The World of T.C.Lethbridge
Wed, 06 Feb 2013 11:46 UTC
According to villagers in Bang Koey, Thailand, a herd of buffalo were grazing by the beach when they 'suddenly lifted their heads and looked out to sea, ears standing upright.' They turned and stampeded up the hill, followed by bewildered villagers, whose lives were thereby saved.
At Ao Sane beach, near Phuket, dogs ran up to the hilltops, and at Galle in Sri Lanka, dog owners were puzzled when their animals refused to go for their usual morning walk on the beach.
In Cuddalore District in south India, buffaloes, goats and dogs escaped by moving to higher ground, and so did a nesting colony of flamingoes.
In the Andaman Islands, 'stone age' tribal groups moved away from the coast before the disaster, alerted by the behaviour of animals.
How did they know? The usual speculation is that the animals picked up tremors caused by the under-sea earthquake. But this explanation is unconvincing. There would have been tremors all over South East Asia, not just in the afflicted coastal areas.
Some animals anticipate other kinds of natural disaster like avalanches, and even man-made catastrophes. During the Second World War, many families in Britain and Germany relied on their pets' behaviour to warn them of impending air raids before official warnings were given. The animal reactions occurred when enemy planes were still hundreds of miles away, long before the animals could have heard them coming. Some dogs in London anticipated the explosion of German V-2 rockets. These missiles were supersonic and could not have been heard in advance.
With very few exceptions, the ability of animals to anticipate disasters has been ignored by Western scientists; the subject is taboo. By contrast, since the 1970s, in earthquake-prone areas of China, the authorities have encouraged people to report unusual animal behaviour, and Chinese scientists have an impressive track record in predicting earthquakes. In several cases they have issued warnings that enabled cities to be evacuated hours before devastating earthquakes struck, saving tens of thousands of lives.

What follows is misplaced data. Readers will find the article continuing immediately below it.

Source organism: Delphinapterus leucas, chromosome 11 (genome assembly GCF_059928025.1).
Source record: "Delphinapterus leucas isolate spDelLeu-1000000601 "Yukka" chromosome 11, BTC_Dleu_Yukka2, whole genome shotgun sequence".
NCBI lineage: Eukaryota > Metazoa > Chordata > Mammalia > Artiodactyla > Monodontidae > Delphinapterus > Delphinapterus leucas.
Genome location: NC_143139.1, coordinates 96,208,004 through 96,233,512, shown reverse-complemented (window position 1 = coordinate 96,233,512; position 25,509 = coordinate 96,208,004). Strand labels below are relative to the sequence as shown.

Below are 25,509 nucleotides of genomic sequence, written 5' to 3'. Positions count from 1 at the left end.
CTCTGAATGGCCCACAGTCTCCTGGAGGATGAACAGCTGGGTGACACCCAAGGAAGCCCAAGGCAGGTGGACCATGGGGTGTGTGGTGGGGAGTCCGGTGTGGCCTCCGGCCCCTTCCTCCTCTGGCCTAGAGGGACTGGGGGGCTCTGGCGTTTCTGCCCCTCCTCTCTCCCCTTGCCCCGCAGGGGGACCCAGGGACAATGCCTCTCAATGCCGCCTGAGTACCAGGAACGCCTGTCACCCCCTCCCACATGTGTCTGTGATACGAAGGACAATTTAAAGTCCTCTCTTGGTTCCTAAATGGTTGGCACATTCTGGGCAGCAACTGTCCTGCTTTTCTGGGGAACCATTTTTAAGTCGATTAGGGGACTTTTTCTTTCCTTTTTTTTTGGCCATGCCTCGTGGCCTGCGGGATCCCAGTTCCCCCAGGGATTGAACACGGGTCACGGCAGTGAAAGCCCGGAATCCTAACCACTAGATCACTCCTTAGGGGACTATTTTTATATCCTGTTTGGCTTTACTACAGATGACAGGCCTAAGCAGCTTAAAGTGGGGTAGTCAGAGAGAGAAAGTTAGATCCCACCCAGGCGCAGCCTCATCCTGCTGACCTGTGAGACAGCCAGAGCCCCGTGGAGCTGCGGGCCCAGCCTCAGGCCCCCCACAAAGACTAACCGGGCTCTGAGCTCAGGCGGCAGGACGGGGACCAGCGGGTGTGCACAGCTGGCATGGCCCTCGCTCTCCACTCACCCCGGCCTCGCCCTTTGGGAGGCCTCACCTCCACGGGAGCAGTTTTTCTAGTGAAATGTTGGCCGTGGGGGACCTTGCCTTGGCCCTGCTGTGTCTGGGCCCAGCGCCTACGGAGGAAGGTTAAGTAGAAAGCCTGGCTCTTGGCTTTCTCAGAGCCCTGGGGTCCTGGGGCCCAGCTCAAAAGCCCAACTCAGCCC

By paying attention to unusual animal behaviour, as the Chinese do, earthquakes and tsunami warning systems might be feasible in many parts of the world that are at risk from these disasters. Millions of people could be asked to take part in this project through the media. They could be told what kinds of behaviour their pets and other animals might show if a disaster were imminent - in general, signs of anxiety or fear. If people noticed these signs, or any other unusual behaviour, they would immediately telephone a hotline with a memorable number - for example, in California, 1-800-PET QUAKE. Or they could send a message on the Internet.
A computer system would analyze the places of origin of the incoming messages. It there was an unusually large number, it would signal an alarm, and display on a map the places from which the calls were coming. There would probably be a background of false alarms from people whose pets were sick, for example, and there might also be scattered hoax calls. But if there was a sudden surge of calls from a particular region, this could indicate that an earthquake or tsunami was imminent.
Exploring the potential for animal-based warning systems would cost relatively little. From a practical point of view, it does not matter how animals know: they can give useful warnings whatever the explanation. It it turns out that they are indeed reacting to subtle physical changes, then seismologists should be able to use instruments to make better predictions themselves. If it turns out that presentment plays a part, we will learn something important about the nature of time and causation. By ignoring animal premonitions, or by explaining them away, we will learn nothing.
 First published as part of Chapter 9 Are Psychic Phenomena Illusory? in The Science Delusion: Freeing the Spirit of Enquiry by Rupert Sheldrake (Hodder & Stoughton, London, 2012, 392 pages, £8.99, ISBN 978 1 444 72794 4).
 See also three other books by Rupert Sheldrake: Seven Experiments That Could Change The World (1994; new edition 2002); Dogs That Know When Their Owners Are Coming Home (1999; new edition 2011); The Sense of Being Stared At (2003).